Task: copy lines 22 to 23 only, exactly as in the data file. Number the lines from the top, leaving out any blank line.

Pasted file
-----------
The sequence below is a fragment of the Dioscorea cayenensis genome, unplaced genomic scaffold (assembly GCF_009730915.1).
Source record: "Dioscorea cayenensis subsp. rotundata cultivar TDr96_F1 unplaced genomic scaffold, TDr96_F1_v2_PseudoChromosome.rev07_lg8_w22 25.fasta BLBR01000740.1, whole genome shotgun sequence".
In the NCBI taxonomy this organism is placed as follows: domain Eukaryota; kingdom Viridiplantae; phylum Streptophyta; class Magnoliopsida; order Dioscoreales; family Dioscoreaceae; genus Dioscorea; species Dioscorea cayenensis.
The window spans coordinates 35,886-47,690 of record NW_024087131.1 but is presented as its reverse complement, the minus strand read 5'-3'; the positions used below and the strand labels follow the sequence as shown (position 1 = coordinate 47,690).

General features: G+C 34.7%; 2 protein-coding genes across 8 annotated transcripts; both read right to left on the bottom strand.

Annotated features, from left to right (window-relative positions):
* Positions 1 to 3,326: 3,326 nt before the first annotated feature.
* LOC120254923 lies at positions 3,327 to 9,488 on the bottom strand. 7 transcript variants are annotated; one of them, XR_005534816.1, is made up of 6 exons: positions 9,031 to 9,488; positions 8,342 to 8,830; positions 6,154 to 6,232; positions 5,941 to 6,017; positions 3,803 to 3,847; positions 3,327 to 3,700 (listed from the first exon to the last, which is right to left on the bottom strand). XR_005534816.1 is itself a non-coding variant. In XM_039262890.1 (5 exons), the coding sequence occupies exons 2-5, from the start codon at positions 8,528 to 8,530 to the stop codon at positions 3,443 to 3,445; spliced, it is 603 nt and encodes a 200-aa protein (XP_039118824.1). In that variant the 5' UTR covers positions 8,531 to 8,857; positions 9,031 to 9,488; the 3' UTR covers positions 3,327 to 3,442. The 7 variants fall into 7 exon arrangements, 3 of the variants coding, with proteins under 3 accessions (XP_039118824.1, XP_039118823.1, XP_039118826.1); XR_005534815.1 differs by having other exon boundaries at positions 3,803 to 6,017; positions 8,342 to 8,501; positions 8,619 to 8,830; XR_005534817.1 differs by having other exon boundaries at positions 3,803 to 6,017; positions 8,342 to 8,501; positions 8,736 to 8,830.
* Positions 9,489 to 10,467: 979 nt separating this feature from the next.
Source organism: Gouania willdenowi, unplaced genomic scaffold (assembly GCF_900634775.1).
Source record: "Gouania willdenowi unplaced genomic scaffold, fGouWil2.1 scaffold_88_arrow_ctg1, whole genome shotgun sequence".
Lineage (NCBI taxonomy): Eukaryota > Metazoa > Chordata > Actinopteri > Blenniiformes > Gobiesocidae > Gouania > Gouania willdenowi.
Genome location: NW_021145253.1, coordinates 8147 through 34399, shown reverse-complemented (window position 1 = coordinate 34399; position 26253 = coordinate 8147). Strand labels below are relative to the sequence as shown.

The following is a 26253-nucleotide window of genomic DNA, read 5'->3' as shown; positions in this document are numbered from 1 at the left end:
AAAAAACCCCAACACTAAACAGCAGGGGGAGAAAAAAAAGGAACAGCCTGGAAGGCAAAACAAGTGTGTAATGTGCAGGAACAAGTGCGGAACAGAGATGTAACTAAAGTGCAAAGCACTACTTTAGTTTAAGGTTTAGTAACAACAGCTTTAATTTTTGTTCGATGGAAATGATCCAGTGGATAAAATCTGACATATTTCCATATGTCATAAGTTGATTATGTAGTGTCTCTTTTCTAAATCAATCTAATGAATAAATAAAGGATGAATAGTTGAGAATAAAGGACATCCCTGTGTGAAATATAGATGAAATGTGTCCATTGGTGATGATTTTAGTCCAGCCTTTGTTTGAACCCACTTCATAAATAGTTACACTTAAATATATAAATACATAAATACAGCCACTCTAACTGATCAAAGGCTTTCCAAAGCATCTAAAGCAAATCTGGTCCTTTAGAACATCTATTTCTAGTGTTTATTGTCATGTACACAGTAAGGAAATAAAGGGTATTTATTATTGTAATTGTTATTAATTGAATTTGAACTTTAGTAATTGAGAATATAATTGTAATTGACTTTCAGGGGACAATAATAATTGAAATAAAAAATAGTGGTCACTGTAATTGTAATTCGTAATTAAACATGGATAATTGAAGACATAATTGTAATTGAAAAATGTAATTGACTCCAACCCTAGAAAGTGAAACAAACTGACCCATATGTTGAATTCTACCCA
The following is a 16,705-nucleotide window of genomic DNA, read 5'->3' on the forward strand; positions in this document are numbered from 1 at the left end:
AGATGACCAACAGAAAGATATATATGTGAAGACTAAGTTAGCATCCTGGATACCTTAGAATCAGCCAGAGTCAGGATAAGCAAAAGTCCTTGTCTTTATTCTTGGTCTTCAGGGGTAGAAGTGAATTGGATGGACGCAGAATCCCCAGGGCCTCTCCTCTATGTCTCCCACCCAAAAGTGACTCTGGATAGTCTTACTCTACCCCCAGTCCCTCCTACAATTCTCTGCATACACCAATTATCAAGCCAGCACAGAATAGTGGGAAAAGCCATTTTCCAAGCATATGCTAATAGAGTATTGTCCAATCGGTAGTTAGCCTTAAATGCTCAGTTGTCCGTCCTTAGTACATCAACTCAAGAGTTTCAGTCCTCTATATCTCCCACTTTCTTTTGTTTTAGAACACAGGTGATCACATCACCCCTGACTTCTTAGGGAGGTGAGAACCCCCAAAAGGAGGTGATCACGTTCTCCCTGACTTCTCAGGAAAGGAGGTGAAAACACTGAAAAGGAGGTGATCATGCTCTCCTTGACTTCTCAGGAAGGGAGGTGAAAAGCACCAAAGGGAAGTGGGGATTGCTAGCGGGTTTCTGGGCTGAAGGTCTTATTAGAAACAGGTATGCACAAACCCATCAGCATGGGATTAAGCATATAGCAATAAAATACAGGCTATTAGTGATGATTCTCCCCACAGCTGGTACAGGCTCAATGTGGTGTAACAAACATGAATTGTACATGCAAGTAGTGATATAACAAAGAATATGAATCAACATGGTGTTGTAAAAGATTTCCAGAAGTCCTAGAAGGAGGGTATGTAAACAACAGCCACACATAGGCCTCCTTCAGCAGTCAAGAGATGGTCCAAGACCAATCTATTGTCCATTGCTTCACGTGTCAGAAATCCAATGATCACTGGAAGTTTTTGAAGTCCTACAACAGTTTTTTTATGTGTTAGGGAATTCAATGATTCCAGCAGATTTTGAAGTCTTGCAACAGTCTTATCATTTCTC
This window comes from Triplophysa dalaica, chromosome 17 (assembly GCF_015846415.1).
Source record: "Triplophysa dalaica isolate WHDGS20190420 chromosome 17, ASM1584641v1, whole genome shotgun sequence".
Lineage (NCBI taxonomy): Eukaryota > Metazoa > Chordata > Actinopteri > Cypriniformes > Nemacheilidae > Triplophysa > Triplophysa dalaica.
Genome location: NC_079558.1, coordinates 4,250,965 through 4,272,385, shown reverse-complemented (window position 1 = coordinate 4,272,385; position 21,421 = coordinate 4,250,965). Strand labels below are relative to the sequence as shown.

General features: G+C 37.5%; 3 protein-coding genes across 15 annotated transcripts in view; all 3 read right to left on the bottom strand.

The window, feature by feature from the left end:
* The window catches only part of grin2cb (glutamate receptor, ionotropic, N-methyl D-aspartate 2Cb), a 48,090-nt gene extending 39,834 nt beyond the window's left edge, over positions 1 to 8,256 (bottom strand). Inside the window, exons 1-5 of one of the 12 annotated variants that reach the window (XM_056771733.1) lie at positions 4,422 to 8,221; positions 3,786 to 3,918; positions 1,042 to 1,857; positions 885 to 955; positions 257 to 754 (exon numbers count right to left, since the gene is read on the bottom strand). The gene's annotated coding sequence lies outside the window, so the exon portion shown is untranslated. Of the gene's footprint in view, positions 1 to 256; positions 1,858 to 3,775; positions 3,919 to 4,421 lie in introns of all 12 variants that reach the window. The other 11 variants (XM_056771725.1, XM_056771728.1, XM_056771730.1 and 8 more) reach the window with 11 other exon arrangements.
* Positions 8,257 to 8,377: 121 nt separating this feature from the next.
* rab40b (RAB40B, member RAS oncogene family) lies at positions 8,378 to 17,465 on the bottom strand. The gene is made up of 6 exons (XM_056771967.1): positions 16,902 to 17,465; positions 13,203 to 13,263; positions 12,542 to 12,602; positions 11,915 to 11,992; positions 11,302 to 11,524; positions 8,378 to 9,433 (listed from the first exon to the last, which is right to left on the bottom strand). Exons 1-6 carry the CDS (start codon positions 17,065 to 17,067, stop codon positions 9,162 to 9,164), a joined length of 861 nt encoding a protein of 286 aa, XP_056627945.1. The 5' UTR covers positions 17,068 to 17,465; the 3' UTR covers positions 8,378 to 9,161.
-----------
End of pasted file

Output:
General features: G+C 37.5%; 3 protein-coding genes across 15 annotated transcripts in view; all 3 read right to left on the bottom strand.

The window, feature by feature from the left end: